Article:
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Training

dog.jpg

Pic via agiledogs
 
One of the things that frustrates me about recomemndation engines, but particulaly last.fm is how bad they can be. How the slightly off-kilter recommendations are magnified a thousand times.  Part of this magnification is I believe because of the fact that we’ve become atuned to believing that the software is somehow “automagic”.

Whenever I speak to people about last.fm the general feedback is “yeah, but it’s quite patchy”. The algorithm is always to blame, or the underlying music data (and publishers they’ve got on board) but rarely the user.  During a conversation last week with Tom it struck me that the experience of presenting relevant music should feel far more involved than it is, in other words the emphasis on training the software to perform better for you should be more central to the experience (and not reserved for technical criticism). You get the music you deserve.  This has all sorts of potential gains too.  I mean you can start to record how active you are at training and report back how well the dog software is performing by seeing how many times you *love* a track and how often you skip.  in order to make this work you need to show what success looks like.  If you go to dog training you know you get a good dog, a dog that behaves (i.e. it does what is expected and / or what you want).  For last.fm you could to present back:

1. “just discovered <blah track> ” -> i.e. trial -> recommendation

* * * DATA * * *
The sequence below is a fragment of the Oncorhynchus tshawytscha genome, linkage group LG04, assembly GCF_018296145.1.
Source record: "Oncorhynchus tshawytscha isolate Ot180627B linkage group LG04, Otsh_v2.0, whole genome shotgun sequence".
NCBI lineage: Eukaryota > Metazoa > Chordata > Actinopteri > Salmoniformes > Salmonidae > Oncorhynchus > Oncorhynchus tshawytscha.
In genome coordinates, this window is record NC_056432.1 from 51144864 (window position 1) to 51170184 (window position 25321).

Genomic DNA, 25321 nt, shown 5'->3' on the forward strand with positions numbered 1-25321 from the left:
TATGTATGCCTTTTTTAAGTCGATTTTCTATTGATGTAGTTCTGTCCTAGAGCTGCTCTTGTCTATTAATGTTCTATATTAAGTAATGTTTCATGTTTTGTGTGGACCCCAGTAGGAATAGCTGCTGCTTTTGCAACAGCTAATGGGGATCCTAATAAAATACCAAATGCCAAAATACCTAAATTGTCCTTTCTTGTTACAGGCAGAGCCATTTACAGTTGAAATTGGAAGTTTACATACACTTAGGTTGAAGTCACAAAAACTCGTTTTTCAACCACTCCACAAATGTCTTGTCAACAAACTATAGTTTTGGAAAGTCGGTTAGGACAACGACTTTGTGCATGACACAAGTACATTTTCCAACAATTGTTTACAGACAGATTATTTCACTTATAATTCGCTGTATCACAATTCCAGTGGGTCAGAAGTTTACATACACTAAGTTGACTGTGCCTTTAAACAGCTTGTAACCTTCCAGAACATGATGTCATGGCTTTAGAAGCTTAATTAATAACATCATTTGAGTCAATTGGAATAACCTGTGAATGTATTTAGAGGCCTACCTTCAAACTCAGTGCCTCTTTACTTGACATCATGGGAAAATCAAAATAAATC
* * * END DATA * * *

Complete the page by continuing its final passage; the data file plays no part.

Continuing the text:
2. purchases in the last <time period>. Purchases being a good proxy for how well the service is delivering trial -> conversion

The current recommendation system doesn’t work effectively because it’s based on an un-selfish act.  The act of recommendation is conciously, thoughtfully delievered and potentially comes with lots of baggage like wanting to be seen to be cool.

And we can perhaps learn another thing from training dogs.  People take puppies to be trained.  However, a lot of people take dogs that need remedial training.  Lazy dogs (and even lazier owners) who need a quick fix. Last.fm could perhaps provide that quick fix.  This could be a ‘remedial’ training of the software.  I can’t be arsed to play 100 Fall tracks to weight my music playback in a certain direction.  And I want to ban mediocre guitar bands for ever, so no Elbow please. You know, quick fixes. This then represents a scale of emotions and different user neeeds, but more importantly it puts the onus back onto the user which as a piece of social software makes the service potentially all the more interesting.